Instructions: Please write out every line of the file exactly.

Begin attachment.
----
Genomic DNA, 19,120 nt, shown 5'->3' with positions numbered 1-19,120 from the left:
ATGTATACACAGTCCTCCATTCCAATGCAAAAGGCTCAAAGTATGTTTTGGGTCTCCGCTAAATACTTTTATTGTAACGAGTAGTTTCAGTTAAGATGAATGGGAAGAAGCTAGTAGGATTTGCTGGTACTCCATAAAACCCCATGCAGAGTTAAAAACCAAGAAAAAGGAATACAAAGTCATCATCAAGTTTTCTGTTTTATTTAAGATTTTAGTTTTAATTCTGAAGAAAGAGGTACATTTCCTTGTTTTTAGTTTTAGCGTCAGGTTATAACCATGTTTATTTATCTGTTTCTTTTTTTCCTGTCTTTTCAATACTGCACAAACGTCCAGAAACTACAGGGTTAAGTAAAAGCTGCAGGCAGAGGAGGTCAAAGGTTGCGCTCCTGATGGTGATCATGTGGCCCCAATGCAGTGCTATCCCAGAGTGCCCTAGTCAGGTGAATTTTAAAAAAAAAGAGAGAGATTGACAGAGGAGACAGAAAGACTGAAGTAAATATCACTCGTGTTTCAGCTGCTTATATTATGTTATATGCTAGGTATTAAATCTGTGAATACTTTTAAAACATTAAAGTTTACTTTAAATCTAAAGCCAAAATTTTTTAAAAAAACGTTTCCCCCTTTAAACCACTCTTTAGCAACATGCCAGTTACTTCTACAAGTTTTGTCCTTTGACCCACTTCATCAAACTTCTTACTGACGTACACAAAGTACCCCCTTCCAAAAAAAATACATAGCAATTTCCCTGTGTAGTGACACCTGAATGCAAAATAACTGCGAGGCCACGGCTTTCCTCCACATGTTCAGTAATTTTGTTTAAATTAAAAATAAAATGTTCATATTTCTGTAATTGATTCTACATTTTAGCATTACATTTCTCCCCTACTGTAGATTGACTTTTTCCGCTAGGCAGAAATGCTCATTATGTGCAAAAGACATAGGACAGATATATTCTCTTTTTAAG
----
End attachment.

Genomic DNA, 19,120 nt, shown 5'->3' with positions numbered 1-19,120 from the left:
ATGTATACACAGTCCTCCATTCCAATGCAAAAGGCTCAAAGTATGTTTTGGGTCTCCGCTAAATACTTTTATTGTAACGAGTAGTTTCAGTTAAGATGAATGGGAAGAAGCTAGTAGGATTTGCTGGTACTCCATAAAACCCCATGCAGAGTTAAAAACCAAGAAAAAGGAATACAAAGTCATCATCAAGTTTTCTGTTTTATTTAAGATTTTAGTTTTAATTCTGAAGAAAGAGGTACATTTCCTTGTTTTTAGTTTTAGCGTCAGGTTATAACCATGTTTATTTATCTGTTTCTTTTTTTCCTGTCTTTTCAATACTGCACAAACGTCCAGAAACTACAGGGTTAAGTAAAAGCTGCAGGCAGAGGAGGTCAAAGGTTGCGCTCCTGATGGTGATCATGTGGCCCCAATGCAGTGCTATCCCAGAGTGCCCTAGTCAGGTGAATTTTAAAAAAAAAGAGAGAGATTGACAGAGGAGACAGAAAGACTGAAGTAAATATCACTCGTGTTTCAGCTGCTTATATTATGTTATATGCTAGGTATTAAATCTGTGAATACTTTTAAAACATTAAAGTTTACTTTAAATCTAAAGCCAAAATTTTTTAAAAAAACGTTTCCCCCTTTAAACCACTCTTTAGCAACATGCCAGTTACTTCTACAAGTTTTGTCCTTTGACCCACTTCATCAAACTTCTTACTGACGTACACAAAGTACCCCCTTCCAAAAAAAATACATAGCAATTTCCCTGTGTAGTGACACCTGAATGCAAAATAACTGCGAGGCCACGGCTTTCCTCCACATGTTCAGTAATTTTGTTTAAATTAAAAATAAAATGTTCATATTTCTGTAATTGATTCTACATTTTAGCATTACATTTCTCCCCTACTGTAGATTGACTTTTTCCGCTAGGCAGAAATGCTCATTATGTGCAAAAGACATAGGACAGATATATTCTCTTTTTAAG